David Drummond (Jacket photograph) New York: Alfred A. Knopf, 2016. First Edition [stated], presumed first printing. Hardcover. xi, , 365,  pages. Footnotes. Illustration. Includes Author's Note, Acknowledgments, Notes, Bibliography, and Index. Chapters cover Why Diabetes?; Drug or Food?; The First Ten Thousand Years; The Marriage of Tobacco and Sugar; A Peculiar Evil; The Early (Bad) Science; The Gift That Keeps On Giving; Big Sugar; Defending Sugar; What They Didn't Know; The If/Then Problem: 1; The If/Then Problem: II; and How Little Is Still Too Much? The purpose of this book is to present the case against sugar--both sucrose and high-fructose cornsyrup--as the principle cause of the chronic diseases that are most likely to kill us, or at least accelerate our demise, in the twenty-first century. Its goal is to explain why these sugars are the most likely suspects, and how we arrived at the current situation. The obesity epidemic is an ever-growing threat to the overall health of our nation. Gary Taubes details the often insidious efforts by the sugar industry to hide how harmful sugar is, just as the tobacco companies once did with cigarettes. This is a carefully reasoned, persuasive account of how doubts about sugar in the modern diet were systematically overlooked for more than a century. The author presents a compelling argument that will challenge our knowledge about the connection between food and health--it's a must-read for anyone who wants to understand the impact of the ingredients we eat. From the Best-Selling Author of Why We Get Fat. Taubes has won the Science in Society Journalism Award of the National Association of Science Writers three times. Gary Taubes (born April 30, 1956) is an American journalist, writer and low-carbohydrate diet advocate. He is the author of Nobel Dreams (1987), Bad Science: The Short Life and Weird Times of Cold Fusion (1993), and Good Calories, Bad Calories (2007), titled The Diet Delusion (2008) in the UK and Australia. In December 2016, Taubes published The Case Against Sugar, which further expanded his arguments against dietary carbohydrates and sugar in particular. A groundbreaking, eye-opening exposé that makes the convincing case that sugar is the tobacco of the new millennium: backed by powerful lobbies, entrenched in our lives, and making us very sick. Among Americans, diabetes is more prevalent today than ever; obesity is at epidemic proportions; nearly 10% of children are thought to have nonalcoholic fatty liver disease. And sugar is at the root of these, and other, critical society-wide, health-related problems. With his signature command of both science and straight talk, Gary Taubes delves into Americans' history with sugar: its uses as a preservative, as an additive in cigarettes, the contemporary overuse of high-fructose corn syrup. He explains what research has shown about our addiction to sweets. He clarifies the arguments against sugar, corrects misconceptions about the relationship between sugar and weight loss; and provides the perspective necessary to make informed decisions about sugar as individuals and as a society. Derived from a Kirkus review: The award-winning journalist once again takes up the cudgel in defense of health. In his latest book, Taubes makes the provocative contention that sugar, rather than fat, is the primary cause of obesity and a major culprit in a spectrum of chronic diseases. While it is now recognized that a drastic increase in the consumption of sugar and refined starches correlates to a dramatic rise of obesity in populations that adopt a Western diet, the author argues that nutritionists have yet to pinpoint its significance. He points out that obesity is a marker for the overconsumption of carbohydrates responsible for the onset of Type 2 diabetes. The problem, he writes, is not the number but the kind of calories consumed—nor is it necessarily a diet high in saturated fats. Taubes compares sucrose and high-fructose corn syrup to “toxins…that do their damage over years and decades, and perhaps even from generation to generation.” Furthermore, diabetics and obese people are “more likely to have fatty liver disease” as well as other degenerative diseases due to elevated carbohydrate intake. For this reason, Taubes is dismissive of advice that urges an across-the-board reduction in the total amount of calories we consume. The author buttresses his provocative contention with population studies showing the increase of chronic disease in populations that subsist on a Western diet. An example is the increase since 1960 of chronic disease among the indigenous population of a New Zealand protectorate that substituted a carbohydrate-rich diet for the saturated fats they formerly consumed. Taubes makes a convincing, well-documented case against the modern carbohydrate-rich diet. Limiting their intake is an important factor in longevity, not merely as a matter of weight control. An important book that merits—and will likely receive—broad circulation and discussion. Condition: Very good / Very good.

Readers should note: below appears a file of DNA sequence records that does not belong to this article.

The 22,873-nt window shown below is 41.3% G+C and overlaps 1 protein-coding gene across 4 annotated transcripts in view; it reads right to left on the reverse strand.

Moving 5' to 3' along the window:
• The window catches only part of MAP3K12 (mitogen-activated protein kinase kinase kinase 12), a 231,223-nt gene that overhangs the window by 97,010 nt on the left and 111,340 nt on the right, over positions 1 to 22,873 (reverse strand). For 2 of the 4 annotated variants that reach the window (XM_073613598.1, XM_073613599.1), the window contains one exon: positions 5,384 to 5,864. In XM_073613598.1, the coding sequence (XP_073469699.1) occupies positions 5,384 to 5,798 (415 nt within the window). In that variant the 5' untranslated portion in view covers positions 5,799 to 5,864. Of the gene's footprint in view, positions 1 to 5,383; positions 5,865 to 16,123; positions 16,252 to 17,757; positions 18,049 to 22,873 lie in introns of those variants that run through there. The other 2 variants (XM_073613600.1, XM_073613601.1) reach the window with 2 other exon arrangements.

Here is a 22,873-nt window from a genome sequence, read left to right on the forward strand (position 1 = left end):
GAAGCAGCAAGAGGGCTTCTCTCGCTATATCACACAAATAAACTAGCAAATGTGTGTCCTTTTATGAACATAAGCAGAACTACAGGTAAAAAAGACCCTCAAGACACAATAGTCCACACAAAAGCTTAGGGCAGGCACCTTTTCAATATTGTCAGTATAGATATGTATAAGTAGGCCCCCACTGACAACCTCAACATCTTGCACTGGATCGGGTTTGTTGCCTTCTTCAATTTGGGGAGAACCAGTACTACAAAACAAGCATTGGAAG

Keywords: Sugar, Fat, Carbohydrates, Obesity, Nutrition Western Diet, Diabetes, Heart Disease, Insulin, Elliott Joslin, John Yudkin